Ready for launch

T-3 days until vacation at the beach.’s 10 day outlook for Beaufort, NC is Isolated Thunderstorms, 30-40% chance of precipitation. Highs in the mid/low 80’s, lows in the mid/low 70’s.

To me, that sounds idyllic.

I have downloaded some YouTube videos on figure drawing and converted them to MPEG to create a DVD, in the naive hope that I will have some free time to doodle.

Scout will be the issue. How to entertain a 10 month old at the beach? There are no barriers in the house per say, so it will be 7 days solid of chasing after the crawling speed demon.

What on earth are we thinking?

Setting priorities

Where you fall in poll of U.S. reading habits

Pollyann Baird, 84, a retired school librarian in Loveland, Colorado,says J.K. Rowling’s Harry Potter fantasy series is her favorite. But she has forced herself to not read the latest and final installment, “Harry Potter and the Deathly Hallows,” because she has yet to file her income taxes this year due to an illness and worries that once she started the book, “I know I’d have to finish it.”

Good dog, woman! You’re 84! Should the worst happen, are you going to want to have filed your taxes or read Harry Potter?

If you don’t file your taxes, they might take you to jail, in which case you’ll have even more time to read!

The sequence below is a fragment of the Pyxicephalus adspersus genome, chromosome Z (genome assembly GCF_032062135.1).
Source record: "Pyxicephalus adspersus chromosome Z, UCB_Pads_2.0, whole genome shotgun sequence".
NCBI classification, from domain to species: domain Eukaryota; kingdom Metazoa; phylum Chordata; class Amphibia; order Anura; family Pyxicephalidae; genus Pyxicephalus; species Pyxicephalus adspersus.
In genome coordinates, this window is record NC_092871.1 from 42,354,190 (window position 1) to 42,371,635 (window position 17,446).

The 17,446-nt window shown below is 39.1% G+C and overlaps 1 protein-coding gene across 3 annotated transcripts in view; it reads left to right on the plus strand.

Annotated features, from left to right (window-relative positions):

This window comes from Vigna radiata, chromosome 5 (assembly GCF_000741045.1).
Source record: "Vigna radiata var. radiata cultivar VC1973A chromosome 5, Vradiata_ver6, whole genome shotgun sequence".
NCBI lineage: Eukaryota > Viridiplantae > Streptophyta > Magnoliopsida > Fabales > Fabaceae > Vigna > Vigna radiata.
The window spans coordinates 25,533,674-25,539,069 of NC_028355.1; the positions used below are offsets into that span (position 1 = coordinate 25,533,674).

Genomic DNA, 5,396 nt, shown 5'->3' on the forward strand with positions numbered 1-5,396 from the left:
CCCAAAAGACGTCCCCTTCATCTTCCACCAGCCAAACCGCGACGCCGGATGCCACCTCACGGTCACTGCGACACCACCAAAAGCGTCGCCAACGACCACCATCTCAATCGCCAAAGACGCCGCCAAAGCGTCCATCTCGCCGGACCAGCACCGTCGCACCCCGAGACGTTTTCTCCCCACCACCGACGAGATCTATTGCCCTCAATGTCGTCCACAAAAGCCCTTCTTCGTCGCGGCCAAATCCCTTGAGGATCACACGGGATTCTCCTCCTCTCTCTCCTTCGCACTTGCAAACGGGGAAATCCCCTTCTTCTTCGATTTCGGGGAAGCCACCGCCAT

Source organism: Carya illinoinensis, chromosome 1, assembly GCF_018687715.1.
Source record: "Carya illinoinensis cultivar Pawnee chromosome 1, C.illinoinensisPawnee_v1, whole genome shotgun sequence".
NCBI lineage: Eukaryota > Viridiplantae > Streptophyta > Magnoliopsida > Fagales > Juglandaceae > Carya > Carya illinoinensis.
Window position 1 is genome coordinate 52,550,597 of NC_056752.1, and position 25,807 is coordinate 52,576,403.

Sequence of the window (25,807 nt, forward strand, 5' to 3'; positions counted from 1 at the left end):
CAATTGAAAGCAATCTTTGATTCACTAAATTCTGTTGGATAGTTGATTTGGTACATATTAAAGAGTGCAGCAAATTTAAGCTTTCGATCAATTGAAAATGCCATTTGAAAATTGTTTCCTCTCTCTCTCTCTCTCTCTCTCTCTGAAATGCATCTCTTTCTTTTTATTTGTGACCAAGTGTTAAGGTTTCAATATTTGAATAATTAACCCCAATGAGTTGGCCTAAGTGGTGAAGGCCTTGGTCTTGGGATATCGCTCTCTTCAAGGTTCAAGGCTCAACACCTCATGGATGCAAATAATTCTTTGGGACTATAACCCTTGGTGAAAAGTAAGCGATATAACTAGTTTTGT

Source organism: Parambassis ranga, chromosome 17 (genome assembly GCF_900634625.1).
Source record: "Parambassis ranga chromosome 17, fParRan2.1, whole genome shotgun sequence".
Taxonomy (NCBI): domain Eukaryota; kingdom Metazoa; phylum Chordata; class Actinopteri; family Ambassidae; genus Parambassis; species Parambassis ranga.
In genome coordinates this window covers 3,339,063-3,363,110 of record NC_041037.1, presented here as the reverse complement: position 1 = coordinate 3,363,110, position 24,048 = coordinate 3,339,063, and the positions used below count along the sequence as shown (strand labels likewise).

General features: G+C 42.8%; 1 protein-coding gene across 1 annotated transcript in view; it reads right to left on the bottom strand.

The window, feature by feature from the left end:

I mean, really. Priorities!

The Market, She Crazy

I don’t often follow the daily ups and downs of the stock market, but it’s been more nuts than I can ever remember these past couple weeks… it’s like passing a traffic accident, and then a nude beach, then another train wreck.

Today, nude beach.

Where Fiction meets Fact

I am currently reading The Dark Design, third in the Riverworld series by Philip Jose Farmer. (The First two were logged here and here)

In my log of the first book, I mentioned this:

I see from the bio that Philip Jose’ Farmer was born in 1918 in Terre Haute, IN, which is 5 years after and 20 miles from the time and place when my grandfather, Floyd Lucas, was born. I wonder if they met at a barn dance.

In these novels, there is a character named Peter J. Frigate, which is based upon the author.

I have just read a chapter where Peter J. Frigate recounts his past a bit (in Terre Haute), with great detail about his father (where he went to school, etc) and other family members. A little more than necessary in the context of the book, which leads me to believe he was spewing facts about his real history.